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6.4L Power Stroke Diesel Engine fitted to 2008 - 2010 F250, F350 and F450 pickup trucks and F350 + Cab Chassis SPONSORED BY:

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  #16  
Old 11-20-2005, 09:32 PM
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Exclamation

Quote:
Originally Posted by kw5413
Yes dual turbos. We have and I am sure we will continue to make the mistake of referring to the sequential turbo strategy as "Twin Turbos" but, as I understand it the primary is smaller than the secondary. The smaller turbo feeds it's big brother. Is this correct Matt?

So, they are not twins.

But, the "Twins" sounds like they are a whole lot more fun the the "Duals"

Don't you think?
Maybe not "identical twins," but "fraternal twins."
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  #17  
Old 11-24-2005, 08:03 PM
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The current 6.0 VGT operates as a small and large turbo all in one... The new set-up for the 07 sounds as though we ae getting away from the VGT technology because of the carbon-soot problems associated with sticking vanes and turbo replacement costs...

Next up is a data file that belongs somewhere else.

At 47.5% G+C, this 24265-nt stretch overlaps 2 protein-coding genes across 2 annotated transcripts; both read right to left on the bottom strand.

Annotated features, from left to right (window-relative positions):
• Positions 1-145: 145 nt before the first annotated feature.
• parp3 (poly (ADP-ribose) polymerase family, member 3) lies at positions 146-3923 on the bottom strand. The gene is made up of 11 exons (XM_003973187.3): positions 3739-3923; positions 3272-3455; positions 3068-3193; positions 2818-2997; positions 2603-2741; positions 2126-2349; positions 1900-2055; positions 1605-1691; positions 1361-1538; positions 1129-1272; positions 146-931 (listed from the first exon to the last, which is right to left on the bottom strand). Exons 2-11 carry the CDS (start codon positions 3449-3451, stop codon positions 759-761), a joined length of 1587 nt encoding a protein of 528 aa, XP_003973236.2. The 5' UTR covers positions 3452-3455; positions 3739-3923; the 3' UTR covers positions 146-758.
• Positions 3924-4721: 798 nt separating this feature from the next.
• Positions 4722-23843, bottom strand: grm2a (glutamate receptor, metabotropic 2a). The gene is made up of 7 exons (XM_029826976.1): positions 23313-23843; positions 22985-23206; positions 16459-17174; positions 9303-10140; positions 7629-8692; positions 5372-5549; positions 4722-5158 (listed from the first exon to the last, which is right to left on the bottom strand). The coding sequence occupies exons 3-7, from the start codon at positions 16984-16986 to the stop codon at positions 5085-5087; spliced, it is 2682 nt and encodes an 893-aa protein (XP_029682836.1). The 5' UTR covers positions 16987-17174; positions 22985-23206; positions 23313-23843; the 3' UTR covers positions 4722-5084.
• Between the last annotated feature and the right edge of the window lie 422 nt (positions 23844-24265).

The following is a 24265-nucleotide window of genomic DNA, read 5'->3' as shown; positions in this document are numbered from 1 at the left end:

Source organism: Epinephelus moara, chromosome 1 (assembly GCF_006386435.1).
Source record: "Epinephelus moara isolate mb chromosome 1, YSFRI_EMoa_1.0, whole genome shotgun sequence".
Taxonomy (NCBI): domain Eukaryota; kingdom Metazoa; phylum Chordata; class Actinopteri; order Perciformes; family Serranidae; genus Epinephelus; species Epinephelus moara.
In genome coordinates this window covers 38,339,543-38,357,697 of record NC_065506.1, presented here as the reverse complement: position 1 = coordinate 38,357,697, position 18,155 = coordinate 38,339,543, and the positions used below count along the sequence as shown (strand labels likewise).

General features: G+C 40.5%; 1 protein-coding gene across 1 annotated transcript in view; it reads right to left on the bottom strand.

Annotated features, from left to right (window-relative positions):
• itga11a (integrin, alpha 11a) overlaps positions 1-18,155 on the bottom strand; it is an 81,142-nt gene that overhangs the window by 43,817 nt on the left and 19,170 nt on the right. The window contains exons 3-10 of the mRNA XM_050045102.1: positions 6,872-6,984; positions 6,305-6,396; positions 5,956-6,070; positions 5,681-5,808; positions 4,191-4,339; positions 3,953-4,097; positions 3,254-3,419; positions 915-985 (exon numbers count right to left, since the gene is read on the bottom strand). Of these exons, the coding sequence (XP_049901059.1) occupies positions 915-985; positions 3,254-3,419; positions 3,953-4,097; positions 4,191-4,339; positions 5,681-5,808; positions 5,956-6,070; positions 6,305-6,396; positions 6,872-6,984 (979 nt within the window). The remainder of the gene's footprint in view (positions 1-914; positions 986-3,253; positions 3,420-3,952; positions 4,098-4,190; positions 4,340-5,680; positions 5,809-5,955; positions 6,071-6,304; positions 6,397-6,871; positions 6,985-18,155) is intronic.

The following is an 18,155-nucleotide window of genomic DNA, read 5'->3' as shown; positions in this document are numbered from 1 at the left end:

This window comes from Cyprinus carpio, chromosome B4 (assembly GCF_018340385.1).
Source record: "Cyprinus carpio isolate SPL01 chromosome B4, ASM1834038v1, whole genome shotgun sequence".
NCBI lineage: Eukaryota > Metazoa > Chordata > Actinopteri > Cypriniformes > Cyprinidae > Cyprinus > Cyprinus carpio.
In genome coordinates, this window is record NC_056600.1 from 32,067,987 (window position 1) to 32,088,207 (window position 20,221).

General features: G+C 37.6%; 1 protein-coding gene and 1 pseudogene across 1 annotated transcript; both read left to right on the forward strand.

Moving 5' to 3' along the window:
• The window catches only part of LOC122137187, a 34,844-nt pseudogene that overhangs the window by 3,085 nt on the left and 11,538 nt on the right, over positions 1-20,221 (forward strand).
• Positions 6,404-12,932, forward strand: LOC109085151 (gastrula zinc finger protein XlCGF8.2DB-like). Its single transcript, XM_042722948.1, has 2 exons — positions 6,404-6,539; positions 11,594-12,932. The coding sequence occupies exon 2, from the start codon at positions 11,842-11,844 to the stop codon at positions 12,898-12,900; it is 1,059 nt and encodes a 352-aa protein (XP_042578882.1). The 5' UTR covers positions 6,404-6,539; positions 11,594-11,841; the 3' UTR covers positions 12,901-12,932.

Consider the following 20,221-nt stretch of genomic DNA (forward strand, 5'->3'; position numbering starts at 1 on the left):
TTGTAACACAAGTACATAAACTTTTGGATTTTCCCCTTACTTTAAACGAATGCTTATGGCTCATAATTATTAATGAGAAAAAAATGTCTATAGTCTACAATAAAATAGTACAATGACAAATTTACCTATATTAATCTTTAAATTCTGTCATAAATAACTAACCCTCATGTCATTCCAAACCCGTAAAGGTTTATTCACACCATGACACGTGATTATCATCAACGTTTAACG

Does anyone know if the EGR stradegy is the same on the 6.4 as the 6.0???
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  #18  
Old 11-24-2005, 08:25 PM
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adrian.erks.harris adrianerksharris
Quote:
The current 6.0 VGT operates as a small and large turbo all in one...
That is a fair point, but it cannot 100% replicate a smaller turbo, and it will never have the efficiency of twin turbo set up either.
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  #19  
Old 11-25-2005, 06:26 PM
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Quote:
Originally Posted by duramaximizer
what was the displacement of the V6?

it should be a 4.8 if it is of the modular design. or close considering the same bore and stroke.